A black and white photograph of a street with brick buildings and old shop fronts with a horse and cart into front of them.
A photo of The Shambles in Worcester (1951) from the collection. © Worcester Historic Environment Record
A photo of The Shambles in Worcester (1951) from the collection. © Worcester Historic Environment Record

Worcester Life Stories: A Partnership Between Heritage and Health

A story of how a Historic Environment Record came to support Older People and People living with Dementia.

 

Developing the Worcester Life Stories Project

Five years ago, I was working on an inpatient ward at Worcestershire Health and Care Trust (as it was then). I was recollecting working for the Black Country Partnership NHS Foundation Trust, when our Occupational Therapist invited a historian to talk about the city of Wolverhampton.

For the people on the dementia and mental health ward, this event was an opportunity to come together, share their stories, hear facts never heard before and connect through shared experience. Reminiscence is known to enhance wellbeing, and a sense of connection and inclusion with others.

I wanted to do something similar with within my current Trust. In conversation with Sheena Payne-Lunn, an archaeologist at the Worcester Historic Environment Record (HER), which is the official Worcester database, an idea began to form. Within the HER there exists a collection of 35,000 images of Worcester from the 1950s onwards, a resource of great potential benefit to patients suffering from mental health issues if only it could be made accessible to them.

In considering how to exploit this material, Sheena spoke of an online platform called Know Your Place (KYP, 2020), first developed in Bristol by Peter Insole, Principal Historic Environment Officer. This provided online access to heritage material related to the historic city as well as an opportunity for the public to upload their own photos and memories.

As we discussed this further, I started to consider not only having ready-made ‘Worcester packs’ which hospitals, care homes and so forth could access, but also developing the ability for people to create their own personal digital Life Story. As a Clinical Psychologist within an Older Adult Mental Health Inpatient Service, I already routinely used life story work and reminiscence for people living with dementia who came into hospital.

Within our thinking we planned to extend the current offer by people being able to create a private digital life story where they would be able to draw images and information from the KYP platform, as well as by uploading their own memories and photographs. Two distinct but inter-related platforms were envisaged, one led by the HER and one by the NHS, but their unique character would be the interaction between the two.

We engaged other organisations which work with older people, for example housing agencies and carers, and these became stakeholders from the start. They could see the value of the project and the difference it could make to people’s live and their care. They pledged their time and commitment to the project, which was a genuine partnership between diverse bodies. The KYP platform is funded by the National Lottery Heritage Fund and Worcester City Council, and the Life Stories platform by the Herefordshire and Worcestershire Care and Health NHS Trust, and the developers of the platform VerseOne. Historic England pledged their support and agreed to fund the research looking into heritage and wellbeing.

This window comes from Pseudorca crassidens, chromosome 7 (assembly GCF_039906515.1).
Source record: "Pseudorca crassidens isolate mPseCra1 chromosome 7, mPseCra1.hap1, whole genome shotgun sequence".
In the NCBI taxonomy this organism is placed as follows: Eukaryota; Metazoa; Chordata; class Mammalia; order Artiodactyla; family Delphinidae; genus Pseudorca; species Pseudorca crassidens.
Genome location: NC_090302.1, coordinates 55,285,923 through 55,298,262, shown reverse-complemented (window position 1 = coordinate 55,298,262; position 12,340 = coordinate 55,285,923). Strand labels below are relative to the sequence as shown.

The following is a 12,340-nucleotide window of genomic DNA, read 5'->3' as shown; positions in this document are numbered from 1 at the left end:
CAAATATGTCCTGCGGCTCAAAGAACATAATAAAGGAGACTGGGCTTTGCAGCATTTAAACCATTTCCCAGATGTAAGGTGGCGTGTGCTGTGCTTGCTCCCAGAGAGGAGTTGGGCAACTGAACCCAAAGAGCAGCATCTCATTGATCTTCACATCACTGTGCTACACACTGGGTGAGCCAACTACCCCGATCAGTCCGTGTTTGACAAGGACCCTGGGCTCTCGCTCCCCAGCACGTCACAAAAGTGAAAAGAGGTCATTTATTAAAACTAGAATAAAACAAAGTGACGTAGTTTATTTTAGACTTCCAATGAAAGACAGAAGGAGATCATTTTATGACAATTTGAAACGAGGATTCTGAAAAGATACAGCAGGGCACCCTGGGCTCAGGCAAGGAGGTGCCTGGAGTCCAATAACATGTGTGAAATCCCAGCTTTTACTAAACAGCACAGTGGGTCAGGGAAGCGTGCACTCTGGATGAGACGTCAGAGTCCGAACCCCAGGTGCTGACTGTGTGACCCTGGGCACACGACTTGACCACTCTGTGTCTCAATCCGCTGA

The visual below encapsulates the idea and an outline of the project.

What we want to achieve

Life story work has been found to have a number of benefits for patients, their families and those who may be providing care for them. I strongly recommend the book Life story work with people with dementia. Ordinary lives, extraordinary people by Polly Kaiser for an excellent overview. Our ward life story books were usually created in word documents, with the families or friends bringing in photos and memories to hospital. Compiling the life stories could be time consuming, and there was an ever-present fear of important memories being lost. The books were held by the ward and a copy printed for the family.

When Sheena started talking about the HER and her hopes to develop a Worcester Know Your Place, Polly’s suggestion that Digital Life Story Work, as opposed to the traditional pen and paper methods, could potentially be a more powerful tool in triggering memories and enhancing relationships came more to the forefront.

Often it can be difficult to find photos but with the HER so accessible with the development of a public facing platform, it would be easier to pull meaningful photos or facts into a life story. It also means that people can more easily create their book from wherever they were, not just when they were coming into hospital. The ability to add sound would mean that another sense would be used. People could write or talk about the significant places in their lives, for example, school, where they were married, the hospital the children were born in and so forth.

Digital life stories have a number of benefits; they can be completed by family members who are not local, meaning important information is shared more quickly. It can be easily changed and updated. It can be shared in different formats e.g. printed, on a screen or shared as a scrolling video. Ward staff can access the life stories more easily, allowing them to share meaningful moments with the patient about their life when family and friends are not there as well as updating the life story if is needed.

Through this process I have been struck by the importance of place to our wellbeing. This has also been evidenced through Sheena’s weekly quizzes during the COVID-19 lockdowns, where people rejoiced and connected over pictures of ‘old Worcester’ online although they could not meet in person.

How we implemented the Life Stories project